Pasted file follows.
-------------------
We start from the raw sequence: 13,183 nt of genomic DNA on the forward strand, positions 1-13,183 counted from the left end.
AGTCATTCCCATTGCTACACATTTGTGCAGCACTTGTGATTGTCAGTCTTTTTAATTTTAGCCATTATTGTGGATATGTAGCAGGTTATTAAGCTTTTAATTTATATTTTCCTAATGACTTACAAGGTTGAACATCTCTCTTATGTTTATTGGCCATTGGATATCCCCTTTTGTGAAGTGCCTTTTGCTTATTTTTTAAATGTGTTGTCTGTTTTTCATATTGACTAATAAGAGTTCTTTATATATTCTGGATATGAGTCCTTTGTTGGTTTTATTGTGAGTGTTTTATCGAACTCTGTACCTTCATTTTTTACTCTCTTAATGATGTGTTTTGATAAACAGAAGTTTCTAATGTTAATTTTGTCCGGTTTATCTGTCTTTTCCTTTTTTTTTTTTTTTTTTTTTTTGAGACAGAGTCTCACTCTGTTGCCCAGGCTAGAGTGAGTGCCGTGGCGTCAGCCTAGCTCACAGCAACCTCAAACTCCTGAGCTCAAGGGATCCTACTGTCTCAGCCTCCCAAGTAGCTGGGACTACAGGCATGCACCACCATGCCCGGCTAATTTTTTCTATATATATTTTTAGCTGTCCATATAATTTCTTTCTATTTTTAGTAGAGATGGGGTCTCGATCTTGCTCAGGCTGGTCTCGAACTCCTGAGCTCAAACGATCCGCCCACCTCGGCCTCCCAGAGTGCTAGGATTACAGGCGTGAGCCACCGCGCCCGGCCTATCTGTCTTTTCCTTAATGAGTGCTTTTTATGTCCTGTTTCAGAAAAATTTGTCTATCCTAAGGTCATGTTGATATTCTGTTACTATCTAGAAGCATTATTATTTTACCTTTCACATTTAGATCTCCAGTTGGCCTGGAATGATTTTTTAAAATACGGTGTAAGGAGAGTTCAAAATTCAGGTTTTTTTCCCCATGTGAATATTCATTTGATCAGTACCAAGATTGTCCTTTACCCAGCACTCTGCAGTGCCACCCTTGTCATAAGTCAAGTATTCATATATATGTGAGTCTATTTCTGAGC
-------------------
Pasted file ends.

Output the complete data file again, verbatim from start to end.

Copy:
We start from the raw sequence: 13,183 nt of genomic DNA on the forward strand, positions 1-13,183 counted from the left end.
AGTCATTCCCATTGCTACACATTTGTGCAGCACTTGTGATTGTCAGTCTTTTTAATTTTAGCCATTATTGTGGATATGTAGCAGGTTATTAAGCTTTTAATTTATATTTTCCTAATGACTTACAAGGTTGAACATCTCTCTTATGTTTATTGGCCATTGGATATCCCCTTTTGTGAAGTGCCTTTTGCTTATTTTTTAAATGTGTTGTCTGTTTTTCATATTGACTAATAAGAGTTCTTTATATATTCTGGATATGAGTCCTTTGTTGGTTTTATTGTGAGTGTTTTATCGAACTCTGTACCTTCATTTTTTACTCTCTTAATGATGTGTTTTGATAAACAGAAGTTTCTAATGTTAATTTTGTCCGGTTTATCTGTCTTTTCCTTTTTTTTTTTTTTTTTTTTTTTGAGACAGAGTCTCACTCTGTTGCCCAGGCTAGAGTGAGTGCCGTGGCGTCAGCCTAGCTCACAGCAACCTCAAACTCCTGAGCTCAAGGGATCCTACTGTCTCAGCCTCCCAAGTAGCTGGGACTACAGGCATGCACCACCATGCCCGGCTAATTTTTTCTATATATATTTTTAGCTGTCCATATAATTTCTTTCTATTTTTAGTAGAGATGGGGTCTCGATCTTGCTCAGGCTGGTCTCGAACTCCTGAGCTCAAACGATCCGCCCACCTCGGCCTCCCAGAGTGCTAGGATTACAGGCGTGAGCCACCGCGCCCGGCCTATCTGTCTTTTCCTTAATGAGTGCTTTTTATGTCCTGTTTCAGAAAAATTTGTCTATCCTAAGGTCATGTTGATATTCTGTTACTATCTAGAAGCATTATTATTTTACCTTTCACATTTAGATCTCCAGTTGGCCTGGAATGATTTTTTAAAATACGGTGTAAGGAGAGTTCAAAATTCAGGTTTTTTTCCCCATGTGAATATTCATTTGATCAGTACCAAGATTGTCCTTTACCCAGCACTCTGCAGTGCCACCCTTGTCATAAGTCAAGTATTCATATATATGTGAGTCTATTTCTGAGC